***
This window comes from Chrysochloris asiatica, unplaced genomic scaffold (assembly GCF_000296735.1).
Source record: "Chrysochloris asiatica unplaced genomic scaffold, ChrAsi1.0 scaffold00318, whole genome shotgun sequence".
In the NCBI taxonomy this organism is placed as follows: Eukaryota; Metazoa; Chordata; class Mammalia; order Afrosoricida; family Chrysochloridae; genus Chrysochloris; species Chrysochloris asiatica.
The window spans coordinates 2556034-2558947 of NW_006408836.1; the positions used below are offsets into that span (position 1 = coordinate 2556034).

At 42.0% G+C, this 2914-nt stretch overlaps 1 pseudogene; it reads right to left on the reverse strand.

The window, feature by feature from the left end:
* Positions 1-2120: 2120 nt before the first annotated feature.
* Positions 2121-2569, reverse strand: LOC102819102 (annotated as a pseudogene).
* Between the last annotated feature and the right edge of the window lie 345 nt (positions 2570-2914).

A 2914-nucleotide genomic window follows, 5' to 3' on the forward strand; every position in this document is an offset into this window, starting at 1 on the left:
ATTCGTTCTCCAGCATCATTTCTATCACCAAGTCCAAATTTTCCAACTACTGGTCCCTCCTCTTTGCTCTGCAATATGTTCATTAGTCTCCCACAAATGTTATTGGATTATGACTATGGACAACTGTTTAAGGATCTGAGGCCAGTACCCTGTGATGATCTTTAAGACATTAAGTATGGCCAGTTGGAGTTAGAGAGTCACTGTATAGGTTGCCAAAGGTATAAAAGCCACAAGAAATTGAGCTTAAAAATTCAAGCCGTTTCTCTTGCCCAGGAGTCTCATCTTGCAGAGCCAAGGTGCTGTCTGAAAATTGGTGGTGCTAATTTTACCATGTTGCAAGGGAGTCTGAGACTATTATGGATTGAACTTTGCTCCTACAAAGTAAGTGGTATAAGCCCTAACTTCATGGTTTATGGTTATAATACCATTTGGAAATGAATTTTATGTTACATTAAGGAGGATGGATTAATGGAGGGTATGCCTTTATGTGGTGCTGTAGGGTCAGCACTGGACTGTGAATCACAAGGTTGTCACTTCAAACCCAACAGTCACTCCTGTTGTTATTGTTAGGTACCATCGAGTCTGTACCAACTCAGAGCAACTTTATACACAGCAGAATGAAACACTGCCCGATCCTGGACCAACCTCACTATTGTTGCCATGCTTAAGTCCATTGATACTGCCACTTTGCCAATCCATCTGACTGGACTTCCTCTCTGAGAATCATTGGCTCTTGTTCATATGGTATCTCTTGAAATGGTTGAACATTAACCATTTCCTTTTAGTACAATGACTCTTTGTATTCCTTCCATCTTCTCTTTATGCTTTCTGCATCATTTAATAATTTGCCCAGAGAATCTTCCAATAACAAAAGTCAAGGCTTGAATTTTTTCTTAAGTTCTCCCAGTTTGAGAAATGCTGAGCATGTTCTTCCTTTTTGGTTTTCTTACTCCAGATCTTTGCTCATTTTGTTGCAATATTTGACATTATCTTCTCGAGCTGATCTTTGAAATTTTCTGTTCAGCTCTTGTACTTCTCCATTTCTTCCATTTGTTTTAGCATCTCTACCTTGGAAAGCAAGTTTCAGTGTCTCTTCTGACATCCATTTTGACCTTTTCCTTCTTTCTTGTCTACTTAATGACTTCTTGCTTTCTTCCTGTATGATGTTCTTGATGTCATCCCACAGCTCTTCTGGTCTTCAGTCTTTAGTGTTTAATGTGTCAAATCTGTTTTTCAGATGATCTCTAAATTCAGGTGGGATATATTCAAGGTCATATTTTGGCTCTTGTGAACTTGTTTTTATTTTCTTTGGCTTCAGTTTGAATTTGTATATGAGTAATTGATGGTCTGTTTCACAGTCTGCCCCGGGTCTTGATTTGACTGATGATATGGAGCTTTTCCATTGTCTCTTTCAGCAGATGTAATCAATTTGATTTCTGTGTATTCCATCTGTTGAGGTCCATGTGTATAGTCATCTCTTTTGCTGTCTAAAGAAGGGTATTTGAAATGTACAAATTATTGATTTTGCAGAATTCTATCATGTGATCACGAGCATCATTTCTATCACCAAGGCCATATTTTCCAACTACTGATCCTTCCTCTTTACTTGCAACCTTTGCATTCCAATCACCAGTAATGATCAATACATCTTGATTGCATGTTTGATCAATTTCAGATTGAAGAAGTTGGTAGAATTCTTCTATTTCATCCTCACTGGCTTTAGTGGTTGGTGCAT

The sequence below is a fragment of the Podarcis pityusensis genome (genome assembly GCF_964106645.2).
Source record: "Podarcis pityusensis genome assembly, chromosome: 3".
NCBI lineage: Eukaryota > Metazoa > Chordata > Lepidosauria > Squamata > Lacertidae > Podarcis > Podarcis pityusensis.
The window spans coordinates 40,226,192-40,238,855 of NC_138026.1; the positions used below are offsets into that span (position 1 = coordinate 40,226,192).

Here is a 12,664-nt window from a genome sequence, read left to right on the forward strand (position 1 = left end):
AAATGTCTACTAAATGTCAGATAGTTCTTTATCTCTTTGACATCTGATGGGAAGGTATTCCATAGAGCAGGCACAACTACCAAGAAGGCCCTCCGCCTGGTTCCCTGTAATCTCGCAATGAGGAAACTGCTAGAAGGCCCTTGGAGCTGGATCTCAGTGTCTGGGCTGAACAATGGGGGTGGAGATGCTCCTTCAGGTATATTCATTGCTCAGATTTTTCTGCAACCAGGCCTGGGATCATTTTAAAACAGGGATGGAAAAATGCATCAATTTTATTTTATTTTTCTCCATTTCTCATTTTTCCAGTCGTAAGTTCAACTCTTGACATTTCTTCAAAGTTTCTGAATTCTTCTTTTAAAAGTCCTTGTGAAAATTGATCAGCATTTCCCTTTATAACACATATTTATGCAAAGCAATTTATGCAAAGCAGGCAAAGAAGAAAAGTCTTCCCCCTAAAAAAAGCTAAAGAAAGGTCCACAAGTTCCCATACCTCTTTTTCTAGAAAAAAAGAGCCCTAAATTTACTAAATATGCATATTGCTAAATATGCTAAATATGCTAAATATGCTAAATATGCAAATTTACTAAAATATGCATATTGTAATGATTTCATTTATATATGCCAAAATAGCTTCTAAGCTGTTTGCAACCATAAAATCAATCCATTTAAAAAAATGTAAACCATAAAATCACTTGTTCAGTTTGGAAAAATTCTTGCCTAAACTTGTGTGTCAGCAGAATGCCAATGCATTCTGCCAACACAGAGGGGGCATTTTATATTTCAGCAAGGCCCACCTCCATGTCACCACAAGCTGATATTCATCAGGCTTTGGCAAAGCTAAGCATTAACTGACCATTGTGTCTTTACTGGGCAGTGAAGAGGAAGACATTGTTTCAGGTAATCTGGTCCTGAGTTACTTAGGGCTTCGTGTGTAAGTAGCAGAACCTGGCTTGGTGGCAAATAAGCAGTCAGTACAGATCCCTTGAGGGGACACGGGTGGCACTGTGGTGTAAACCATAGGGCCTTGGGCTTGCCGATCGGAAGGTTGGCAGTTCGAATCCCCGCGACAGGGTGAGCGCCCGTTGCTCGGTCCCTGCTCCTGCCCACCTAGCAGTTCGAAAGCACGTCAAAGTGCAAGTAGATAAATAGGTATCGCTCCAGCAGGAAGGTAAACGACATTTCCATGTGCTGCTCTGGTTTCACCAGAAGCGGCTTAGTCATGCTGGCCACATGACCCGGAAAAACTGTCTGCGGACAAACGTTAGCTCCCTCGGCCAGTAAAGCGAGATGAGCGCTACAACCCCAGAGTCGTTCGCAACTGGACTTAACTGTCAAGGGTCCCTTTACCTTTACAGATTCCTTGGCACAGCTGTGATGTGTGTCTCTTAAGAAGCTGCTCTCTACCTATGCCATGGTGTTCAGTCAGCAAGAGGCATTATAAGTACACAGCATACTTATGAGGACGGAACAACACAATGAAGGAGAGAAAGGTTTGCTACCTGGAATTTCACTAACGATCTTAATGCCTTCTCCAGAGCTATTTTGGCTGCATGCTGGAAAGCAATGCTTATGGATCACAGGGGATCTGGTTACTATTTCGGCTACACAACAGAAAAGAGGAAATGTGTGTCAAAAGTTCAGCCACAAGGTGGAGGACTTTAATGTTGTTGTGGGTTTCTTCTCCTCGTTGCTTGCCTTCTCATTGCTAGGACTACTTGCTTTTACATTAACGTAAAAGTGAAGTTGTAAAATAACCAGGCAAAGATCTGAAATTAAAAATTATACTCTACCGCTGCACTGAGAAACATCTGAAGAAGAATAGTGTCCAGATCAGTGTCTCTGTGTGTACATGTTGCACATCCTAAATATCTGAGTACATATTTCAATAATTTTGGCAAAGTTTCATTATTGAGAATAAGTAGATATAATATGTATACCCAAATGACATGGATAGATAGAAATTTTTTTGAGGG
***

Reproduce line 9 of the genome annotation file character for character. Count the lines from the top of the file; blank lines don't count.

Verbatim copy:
* Between the last annotated feature and the right edge of the window lie 345 nt (positions 2570-2914).